|Description of this AgencyDescription of this Agency|
The Office of the Chief Parliamentary Counsel in Victoria came into existence in July 1879 when the position of Parliamentary Draftsman was formally established as an office in the public service. Prior to this date, the Government engaged members of the Bar to prepare bills for the Parliament.
In 1970 the title of the position was changed to Chief Parliamentary Counsel to recognise the wider role played by the office.
The office is responsible for the :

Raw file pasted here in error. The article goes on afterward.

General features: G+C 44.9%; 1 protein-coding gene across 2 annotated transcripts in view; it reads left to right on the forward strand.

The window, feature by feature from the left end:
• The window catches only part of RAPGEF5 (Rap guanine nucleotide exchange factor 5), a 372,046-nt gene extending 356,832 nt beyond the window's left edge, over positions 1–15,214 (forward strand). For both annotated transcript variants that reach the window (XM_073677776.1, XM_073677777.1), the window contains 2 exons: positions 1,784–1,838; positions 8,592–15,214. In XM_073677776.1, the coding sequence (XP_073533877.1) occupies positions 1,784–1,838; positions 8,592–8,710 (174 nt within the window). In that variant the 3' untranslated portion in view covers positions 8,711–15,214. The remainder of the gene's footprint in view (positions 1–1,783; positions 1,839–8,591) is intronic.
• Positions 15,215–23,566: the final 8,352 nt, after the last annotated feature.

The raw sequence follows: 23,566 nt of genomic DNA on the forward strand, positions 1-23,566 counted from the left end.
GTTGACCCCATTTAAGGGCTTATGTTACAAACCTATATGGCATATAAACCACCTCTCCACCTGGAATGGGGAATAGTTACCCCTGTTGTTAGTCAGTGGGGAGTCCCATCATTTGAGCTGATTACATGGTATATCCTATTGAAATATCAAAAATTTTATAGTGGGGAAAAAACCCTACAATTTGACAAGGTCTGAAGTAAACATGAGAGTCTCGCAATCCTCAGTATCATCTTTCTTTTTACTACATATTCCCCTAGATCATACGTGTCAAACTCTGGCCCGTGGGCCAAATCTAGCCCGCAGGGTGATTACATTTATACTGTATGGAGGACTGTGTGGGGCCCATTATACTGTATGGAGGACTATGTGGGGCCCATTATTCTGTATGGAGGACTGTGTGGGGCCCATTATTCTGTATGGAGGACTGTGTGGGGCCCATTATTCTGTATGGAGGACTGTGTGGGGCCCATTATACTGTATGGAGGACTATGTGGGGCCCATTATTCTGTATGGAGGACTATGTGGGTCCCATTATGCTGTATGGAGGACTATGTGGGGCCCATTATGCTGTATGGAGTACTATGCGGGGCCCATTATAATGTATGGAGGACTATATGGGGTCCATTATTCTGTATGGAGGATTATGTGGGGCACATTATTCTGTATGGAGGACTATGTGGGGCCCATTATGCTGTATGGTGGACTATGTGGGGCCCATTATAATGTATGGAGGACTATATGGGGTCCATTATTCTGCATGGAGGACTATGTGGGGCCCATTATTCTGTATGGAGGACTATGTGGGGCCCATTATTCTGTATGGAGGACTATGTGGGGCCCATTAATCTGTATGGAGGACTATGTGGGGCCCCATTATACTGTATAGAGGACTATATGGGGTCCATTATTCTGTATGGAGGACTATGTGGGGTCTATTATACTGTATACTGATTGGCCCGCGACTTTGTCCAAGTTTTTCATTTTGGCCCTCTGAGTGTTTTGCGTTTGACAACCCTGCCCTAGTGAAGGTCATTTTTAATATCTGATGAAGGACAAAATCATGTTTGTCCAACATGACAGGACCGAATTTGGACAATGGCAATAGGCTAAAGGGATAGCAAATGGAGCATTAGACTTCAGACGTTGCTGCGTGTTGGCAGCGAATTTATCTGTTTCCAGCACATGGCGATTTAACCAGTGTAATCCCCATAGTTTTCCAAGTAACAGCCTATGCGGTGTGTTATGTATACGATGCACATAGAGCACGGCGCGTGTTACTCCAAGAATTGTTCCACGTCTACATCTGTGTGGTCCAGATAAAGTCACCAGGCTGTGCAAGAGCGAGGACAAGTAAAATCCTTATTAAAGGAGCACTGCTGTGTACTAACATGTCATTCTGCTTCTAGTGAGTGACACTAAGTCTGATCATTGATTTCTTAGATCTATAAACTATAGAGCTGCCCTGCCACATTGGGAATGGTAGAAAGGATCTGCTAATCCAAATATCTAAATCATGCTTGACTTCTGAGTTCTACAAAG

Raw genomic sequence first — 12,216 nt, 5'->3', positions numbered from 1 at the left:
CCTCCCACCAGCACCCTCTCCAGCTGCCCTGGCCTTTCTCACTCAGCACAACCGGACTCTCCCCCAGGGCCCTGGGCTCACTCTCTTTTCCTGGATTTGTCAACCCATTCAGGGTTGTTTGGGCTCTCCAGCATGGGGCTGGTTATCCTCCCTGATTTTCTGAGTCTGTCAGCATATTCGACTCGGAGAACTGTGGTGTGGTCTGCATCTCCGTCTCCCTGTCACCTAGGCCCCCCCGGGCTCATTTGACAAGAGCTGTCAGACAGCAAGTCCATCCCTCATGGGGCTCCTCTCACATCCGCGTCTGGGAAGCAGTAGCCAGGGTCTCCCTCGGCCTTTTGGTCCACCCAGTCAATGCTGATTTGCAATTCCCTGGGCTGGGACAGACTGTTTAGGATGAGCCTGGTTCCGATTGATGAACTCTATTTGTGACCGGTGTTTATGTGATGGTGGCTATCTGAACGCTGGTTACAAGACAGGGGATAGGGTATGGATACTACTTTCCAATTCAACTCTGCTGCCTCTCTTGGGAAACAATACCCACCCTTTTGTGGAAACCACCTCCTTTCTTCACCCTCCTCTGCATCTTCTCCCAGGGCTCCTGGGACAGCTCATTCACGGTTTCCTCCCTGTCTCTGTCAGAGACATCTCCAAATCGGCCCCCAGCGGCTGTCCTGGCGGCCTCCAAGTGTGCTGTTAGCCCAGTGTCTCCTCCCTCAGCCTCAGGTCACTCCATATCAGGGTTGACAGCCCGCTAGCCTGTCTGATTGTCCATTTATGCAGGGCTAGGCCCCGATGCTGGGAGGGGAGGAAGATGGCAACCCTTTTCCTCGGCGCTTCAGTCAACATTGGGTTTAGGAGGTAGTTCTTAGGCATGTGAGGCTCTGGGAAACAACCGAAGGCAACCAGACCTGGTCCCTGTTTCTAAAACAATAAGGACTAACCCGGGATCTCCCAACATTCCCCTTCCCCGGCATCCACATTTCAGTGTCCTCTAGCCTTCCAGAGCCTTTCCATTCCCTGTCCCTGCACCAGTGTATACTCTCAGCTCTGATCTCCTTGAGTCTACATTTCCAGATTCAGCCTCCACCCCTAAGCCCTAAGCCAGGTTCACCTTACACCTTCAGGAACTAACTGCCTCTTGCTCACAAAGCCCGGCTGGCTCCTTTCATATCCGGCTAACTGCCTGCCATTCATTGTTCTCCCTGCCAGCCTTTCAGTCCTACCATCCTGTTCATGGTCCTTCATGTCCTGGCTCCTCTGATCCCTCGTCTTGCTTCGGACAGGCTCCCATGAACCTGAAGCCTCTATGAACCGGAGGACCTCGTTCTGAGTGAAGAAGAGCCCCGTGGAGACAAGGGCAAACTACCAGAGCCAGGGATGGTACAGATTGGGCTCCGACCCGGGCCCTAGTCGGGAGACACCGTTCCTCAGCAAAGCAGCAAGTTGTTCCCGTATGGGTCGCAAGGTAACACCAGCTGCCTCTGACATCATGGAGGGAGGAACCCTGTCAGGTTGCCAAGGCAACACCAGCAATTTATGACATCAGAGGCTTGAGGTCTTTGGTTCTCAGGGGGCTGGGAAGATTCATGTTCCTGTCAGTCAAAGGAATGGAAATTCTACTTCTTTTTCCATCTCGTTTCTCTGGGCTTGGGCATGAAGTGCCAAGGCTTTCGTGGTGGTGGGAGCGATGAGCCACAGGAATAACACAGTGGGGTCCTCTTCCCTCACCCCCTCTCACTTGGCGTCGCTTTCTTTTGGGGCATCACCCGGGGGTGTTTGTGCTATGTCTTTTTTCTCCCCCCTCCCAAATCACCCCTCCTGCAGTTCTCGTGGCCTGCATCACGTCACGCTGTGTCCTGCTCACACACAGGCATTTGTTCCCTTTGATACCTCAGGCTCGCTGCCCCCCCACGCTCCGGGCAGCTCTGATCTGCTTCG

- drafting of all legislation enacted in Victoria,
- drafting of the regulations and rules made under Acts of Parliament,
- advising committees, such as the Subordinate Legislation Committee and the Statute Law Revision Committee and Judges of the Supreme Court and County Courts in respect of the preparation of Court Rules.
In 1995 the Victorian Government Printing Office was closed and the Chief Parliamentary Counsel became responsible for the printing of legislation, holding office as Government Printer for the State of Victoria.